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  • $\begingroup$ Once again I'll say my personal preference is to eliminate the crab angle and establish the wing-down angle with plenty of altitude-- I'm guessing typically 200 to 400 feet up-- and hold it all the way to rhe ground, adjusting as needed for differences in windspeed and wind direction with altitude. This is in the context of GA light aircraft. $\endgroup$ – quiet flyer Oct 16 '18 at 3:04
  • $\begingroup$ You know what, the second you talked about ground track it clicked! The heading isn't all that's at play here, such a simple concept I don't know how I missed it! Thanks.. $\endgroup$ – Jesse Oct 16 '18 at 6:57
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Let's start by looking at a pure "kick out the crab" technique, where we don't lower the upwind wingtip at all.

Even though we don't usually use the word "sideslip" when we talk about "kicking out the crab", we do in fact cause a sideslip when we press that downwind rudder pedal, even if we don't lower the upwind wing.

When you kick out the crab you force the aircraft to slip (or we could say skid) sideways through the air. A yaw string on the front of the windscreen would blow sideways, in the downwind direction (if there were no propwash). This is not an efficient way to fly. Initially, the slip angle is fully as large as the crab angle you just kicked out. As the flight path starts to curve (because you didn't lower one wing to stabilize the situation)-- i.e. as the aircraft starts to "accumulate drift" (which in reality is actually a turn -- a curve in the flight path--a rudder-commanded "flat turn" or skidding turn)-- things change, but that's the initial situation. So the more crab you kick out, the more the aircraft is forced to fly sideways.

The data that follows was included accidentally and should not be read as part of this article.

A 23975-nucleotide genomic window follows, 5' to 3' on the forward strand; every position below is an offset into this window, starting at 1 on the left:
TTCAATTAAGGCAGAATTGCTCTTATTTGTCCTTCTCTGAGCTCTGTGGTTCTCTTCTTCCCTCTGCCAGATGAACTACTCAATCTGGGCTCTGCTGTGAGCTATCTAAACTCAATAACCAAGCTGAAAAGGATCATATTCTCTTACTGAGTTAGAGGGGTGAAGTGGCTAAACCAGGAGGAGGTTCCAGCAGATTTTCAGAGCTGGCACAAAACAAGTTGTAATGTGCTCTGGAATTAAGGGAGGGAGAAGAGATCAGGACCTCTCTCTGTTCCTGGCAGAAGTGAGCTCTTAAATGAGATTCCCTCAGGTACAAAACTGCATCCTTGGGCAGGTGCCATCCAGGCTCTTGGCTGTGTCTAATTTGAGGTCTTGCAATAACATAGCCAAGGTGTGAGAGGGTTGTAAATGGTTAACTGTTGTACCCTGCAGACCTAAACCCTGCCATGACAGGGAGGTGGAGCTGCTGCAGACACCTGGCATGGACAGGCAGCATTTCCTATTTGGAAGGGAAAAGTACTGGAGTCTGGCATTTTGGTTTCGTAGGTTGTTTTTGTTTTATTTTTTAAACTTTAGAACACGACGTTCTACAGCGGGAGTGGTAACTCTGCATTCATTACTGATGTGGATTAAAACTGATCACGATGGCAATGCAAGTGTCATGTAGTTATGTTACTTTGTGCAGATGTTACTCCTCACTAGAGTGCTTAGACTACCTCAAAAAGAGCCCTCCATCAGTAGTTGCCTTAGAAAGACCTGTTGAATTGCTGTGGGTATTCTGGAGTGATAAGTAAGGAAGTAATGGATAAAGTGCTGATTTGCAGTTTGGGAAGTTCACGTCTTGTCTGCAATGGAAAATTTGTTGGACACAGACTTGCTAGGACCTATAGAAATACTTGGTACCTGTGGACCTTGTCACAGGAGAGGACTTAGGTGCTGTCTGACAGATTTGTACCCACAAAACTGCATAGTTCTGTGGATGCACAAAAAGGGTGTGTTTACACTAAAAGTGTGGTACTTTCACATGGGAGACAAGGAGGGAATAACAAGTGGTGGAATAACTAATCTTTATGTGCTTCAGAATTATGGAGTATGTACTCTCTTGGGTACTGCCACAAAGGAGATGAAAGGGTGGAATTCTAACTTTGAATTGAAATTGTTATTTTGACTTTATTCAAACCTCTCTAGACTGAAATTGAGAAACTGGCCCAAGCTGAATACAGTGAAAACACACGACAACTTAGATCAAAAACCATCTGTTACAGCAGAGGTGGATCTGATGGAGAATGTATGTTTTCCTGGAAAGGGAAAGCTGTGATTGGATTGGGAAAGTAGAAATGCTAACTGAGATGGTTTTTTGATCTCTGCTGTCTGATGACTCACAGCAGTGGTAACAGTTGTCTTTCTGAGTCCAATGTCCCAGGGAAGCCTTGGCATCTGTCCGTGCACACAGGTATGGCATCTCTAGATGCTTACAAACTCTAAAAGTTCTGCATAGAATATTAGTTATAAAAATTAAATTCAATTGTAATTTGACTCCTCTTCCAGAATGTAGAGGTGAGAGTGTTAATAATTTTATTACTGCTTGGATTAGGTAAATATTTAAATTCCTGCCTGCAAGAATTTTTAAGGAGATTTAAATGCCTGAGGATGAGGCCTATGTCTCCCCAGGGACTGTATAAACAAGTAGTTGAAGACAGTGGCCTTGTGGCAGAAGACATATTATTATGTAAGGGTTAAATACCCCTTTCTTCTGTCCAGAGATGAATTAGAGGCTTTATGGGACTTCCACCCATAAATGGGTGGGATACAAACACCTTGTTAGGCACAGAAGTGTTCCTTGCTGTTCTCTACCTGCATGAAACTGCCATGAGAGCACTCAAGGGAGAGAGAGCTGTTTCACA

For any given approach airspeed and any given crosswind component, as headwind increases, so will the required crab angle, so when you "kick out the crab", you'll have more sideways flow over the aircraft, and the sink rate will increase. You may also notice an increased tendency to roll toward the downwind wingtip, due to slip-roll coupling.

It may help clarify things to understand that "kick" is a little bit of a misnomer. After the "kick", if touchdown is delayed, to keep the plane aligned with the runway, you have to keep HOLDING some rudder pressure. If you released it, the plane would tend to swing back into line with the original flight path-- the nose would swing back toward the original heading. After a few seconds though, the plane has "accumulated enough drift"-- i.e. the flight path has TURNED or curved enough-- that the aircraft heading will be aligned with the runway even with no rudder pressure. You do not want to be in this situation, because it means you have TURNED your flight path through the airmass so much that it is fully aligned with the runway heading, and you have TURNED your ground track toward the downwind edge of the runway. You'll soon be in the weeds. That's the trouble with the pure "kick out the crab" technique-- if touchdown is delayed, you have a problem.